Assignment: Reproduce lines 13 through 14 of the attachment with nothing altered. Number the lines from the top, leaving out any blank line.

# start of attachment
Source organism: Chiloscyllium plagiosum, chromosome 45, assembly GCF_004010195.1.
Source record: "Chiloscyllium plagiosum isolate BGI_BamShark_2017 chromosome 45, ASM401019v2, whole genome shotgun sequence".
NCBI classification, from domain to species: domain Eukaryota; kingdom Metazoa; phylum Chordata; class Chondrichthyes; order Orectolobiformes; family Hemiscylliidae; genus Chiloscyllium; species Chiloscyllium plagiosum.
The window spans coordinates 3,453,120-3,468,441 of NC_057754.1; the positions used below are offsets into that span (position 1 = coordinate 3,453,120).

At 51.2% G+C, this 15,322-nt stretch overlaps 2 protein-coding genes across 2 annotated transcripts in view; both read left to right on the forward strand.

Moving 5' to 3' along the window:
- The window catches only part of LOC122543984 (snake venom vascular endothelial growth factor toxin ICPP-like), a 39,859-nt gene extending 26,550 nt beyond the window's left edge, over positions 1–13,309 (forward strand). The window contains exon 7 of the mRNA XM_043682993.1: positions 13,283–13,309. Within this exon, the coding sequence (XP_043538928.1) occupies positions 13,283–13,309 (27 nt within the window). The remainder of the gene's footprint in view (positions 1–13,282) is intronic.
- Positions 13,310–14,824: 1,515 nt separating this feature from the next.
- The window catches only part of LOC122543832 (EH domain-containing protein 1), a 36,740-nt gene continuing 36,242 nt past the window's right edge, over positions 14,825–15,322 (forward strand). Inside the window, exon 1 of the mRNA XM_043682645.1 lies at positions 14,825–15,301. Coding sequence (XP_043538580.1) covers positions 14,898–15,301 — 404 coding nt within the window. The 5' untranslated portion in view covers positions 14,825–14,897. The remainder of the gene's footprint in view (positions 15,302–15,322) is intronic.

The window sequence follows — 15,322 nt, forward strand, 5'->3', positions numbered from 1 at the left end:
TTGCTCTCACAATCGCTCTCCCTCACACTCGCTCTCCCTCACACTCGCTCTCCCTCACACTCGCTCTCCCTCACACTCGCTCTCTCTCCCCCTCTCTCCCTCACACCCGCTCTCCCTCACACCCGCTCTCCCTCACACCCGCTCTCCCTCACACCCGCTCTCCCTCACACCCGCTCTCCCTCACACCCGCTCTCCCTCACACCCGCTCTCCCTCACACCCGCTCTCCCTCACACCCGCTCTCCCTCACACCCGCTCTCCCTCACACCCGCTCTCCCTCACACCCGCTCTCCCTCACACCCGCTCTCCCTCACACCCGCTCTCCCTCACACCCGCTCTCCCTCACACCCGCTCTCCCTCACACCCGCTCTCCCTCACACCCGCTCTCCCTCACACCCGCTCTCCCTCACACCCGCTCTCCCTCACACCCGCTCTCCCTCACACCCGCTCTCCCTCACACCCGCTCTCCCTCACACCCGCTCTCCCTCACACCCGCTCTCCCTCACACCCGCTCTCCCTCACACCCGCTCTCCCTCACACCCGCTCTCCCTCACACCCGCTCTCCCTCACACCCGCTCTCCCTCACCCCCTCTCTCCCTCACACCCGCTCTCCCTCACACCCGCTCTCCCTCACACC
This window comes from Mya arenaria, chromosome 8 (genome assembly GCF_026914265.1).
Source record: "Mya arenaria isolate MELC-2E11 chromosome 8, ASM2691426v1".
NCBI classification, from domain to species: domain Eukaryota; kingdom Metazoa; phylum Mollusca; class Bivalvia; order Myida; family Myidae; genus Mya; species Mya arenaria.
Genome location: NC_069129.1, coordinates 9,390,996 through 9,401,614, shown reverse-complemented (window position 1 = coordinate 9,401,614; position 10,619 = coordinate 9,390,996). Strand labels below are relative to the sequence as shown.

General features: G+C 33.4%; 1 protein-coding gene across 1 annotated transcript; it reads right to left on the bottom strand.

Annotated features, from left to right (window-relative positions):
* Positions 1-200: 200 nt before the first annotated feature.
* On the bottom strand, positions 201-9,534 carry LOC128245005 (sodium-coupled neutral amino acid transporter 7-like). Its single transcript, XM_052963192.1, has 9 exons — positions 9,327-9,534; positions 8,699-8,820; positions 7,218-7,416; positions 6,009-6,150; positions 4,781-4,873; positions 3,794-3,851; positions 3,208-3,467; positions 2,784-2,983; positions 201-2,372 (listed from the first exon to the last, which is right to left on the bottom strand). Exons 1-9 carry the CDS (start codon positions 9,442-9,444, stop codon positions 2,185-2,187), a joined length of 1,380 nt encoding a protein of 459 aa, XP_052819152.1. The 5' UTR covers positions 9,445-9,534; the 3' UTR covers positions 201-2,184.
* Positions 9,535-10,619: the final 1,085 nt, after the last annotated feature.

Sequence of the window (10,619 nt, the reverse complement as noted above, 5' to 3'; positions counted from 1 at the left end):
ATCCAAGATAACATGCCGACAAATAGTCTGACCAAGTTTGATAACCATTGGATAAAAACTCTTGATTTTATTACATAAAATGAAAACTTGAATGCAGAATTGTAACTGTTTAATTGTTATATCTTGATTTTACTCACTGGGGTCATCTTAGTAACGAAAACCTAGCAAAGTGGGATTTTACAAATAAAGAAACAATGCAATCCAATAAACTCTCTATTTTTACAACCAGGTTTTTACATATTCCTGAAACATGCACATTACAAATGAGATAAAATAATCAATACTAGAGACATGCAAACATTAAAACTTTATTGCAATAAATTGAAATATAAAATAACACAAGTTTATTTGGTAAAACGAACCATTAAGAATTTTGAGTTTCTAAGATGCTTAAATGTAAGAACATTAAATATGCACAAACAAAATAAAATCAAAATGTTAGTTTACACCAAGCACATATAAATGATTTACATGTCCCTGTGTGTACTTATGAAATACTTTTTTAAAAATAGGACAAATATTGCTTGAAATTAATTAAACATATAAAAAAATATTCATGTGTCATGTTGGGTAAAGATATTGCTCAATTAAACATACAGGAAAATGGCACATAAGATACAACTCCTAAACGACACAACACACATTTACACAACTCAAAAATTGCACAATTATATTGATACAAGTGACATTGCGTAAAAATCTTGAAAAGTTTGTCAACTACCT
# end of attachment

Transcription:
Source record: "Mya arenaria isolate MELC-2E11 chromosome 8, ASM2691426v1".
NCBI classification, from domain to species: domain Eukaryota; kingdom Metazoa; phylum Mollusca; class Bivalvia; order Myida; family Myidae; genus Mya; species Mya arenaria.